Did you hear that? If you listen closely enough, you can hear about ten million people scream "WTF" in unison. Why? Wallace Matthews of ESPN New York reported that the Yankees will not be offering salary arbitration to Derek Jeter. Yankee GM Brian Cashman took it a step further in his interview:
“We understand his contributions to the franchise and our offer has taken them into account. We’ve encouraged him to test the market and see if there’s something he would prefer other than this. If he can, fine. That’s the way it works . . . We feel Derek Jeter gives us the best chance to win. But we’re not dealing with Derek alone. We’re dealing with our closer, we’re trying to add to our club, and if putting all out eggs into one basket takes away from our ability to add to our club, I ain’t gonna do it.”Excuse me for a second, but...HOLY CRAP! Did Cashman really just say that? First of all, let me say that I love the fact the Yankees are playing hardball with him. Clearly, they're sick of seeing Jeter and his agent, Casey Close, negotiate through the media. Rather than ignore the attacks (a la John Kerry in the 2004 Presidential race), the Yankees are fighting back. Hardball Talk's Craig Calcaterra gave his perspective regarding the Yankees strategy in one of his posts today:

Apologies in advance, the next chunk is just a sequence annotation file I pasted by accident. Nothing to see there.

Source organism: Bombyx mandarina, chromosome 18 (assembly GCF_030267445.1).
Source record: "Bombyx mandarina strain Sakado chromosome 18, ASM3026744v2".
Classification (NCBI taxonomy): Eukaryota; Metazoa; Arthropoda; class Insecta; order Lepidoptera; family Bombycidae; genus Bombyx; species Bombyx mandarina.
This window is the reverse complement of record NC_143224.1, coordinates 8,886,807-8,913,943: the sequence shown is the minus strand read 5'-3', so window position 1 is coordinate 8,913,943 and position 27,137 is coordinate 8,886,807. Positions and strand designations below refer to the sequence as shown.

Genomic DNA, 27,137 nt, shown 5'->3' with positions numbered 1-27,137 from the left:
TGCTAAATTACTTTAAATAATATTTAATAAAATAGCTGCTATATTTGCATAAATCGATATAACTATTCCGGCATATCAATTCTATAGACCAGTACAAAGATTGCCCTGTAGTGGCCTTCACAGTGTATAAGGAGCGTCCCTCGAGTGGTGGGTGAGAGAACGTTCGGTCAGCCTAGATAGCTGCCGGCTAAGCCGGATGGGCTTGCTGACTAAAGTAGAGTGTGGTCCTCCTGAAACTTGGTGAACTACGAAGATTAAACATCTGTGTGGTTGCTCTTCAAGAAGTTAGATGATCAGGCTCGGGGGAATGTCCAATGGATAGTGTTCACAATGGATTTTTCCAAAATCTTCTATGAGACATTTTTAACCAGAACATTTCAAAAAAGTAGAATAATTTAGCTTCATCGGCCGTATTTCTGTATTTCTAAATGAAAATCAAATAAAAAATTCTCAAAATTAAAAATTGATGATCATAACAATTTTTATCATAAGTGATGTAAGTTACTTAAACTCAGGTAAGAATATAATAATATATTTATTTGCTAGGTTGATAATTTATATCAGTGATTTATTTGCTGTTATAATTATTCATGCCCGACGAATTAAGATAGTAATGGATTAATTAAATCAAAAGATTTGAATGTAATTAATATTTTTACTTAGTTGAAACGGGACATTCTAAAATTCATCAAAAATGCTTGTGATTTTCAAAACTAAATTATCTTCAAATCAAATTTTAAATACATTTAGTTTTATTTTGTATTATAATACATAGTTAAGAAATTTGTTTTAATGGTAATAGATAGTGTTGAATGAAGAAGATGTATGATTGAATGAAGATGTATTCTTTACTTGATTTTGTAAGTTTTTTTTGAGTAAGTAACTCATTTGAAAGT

"That’s most likely it was rhetorical, meant more to signal to Casey Close that he needs to negotiate with the team rather than grouse to the Daily News or whoever. Of course, the team is clearly planting its talking points with the New York Times and now ESPN New York, so they’re all a part of the same hypocrisy, Senator. It’s just that Cashman has the leverage, it seems, so his little digs are way more delicious."Yeah, it is a little hypocritical, but what did you expect the Yankees to do? Jeter and Close are trying to holding the Yankees hostage, and the Yankees aren't going to take it. As I've mentioned before, the Yankees hold most of the cards. While both parties need each other, Jeter needs the Yankees far more. By re-signing with the Yankees, Jeter stands to make significantly more money in terms of both contract and endorsements. Additionally, he gets to build upon his legacy. First, sometime during the 2011 season, he'll become the first Yankee to ever accumulate 3000 hits while playing with the club.* Second, he gets to accomplish two things that Yankee greats like Babe Ruth and Yogi Berra can't say they did--spend their entire career and retire with the Yankees. You can belittle these all you want, but it's a big deal.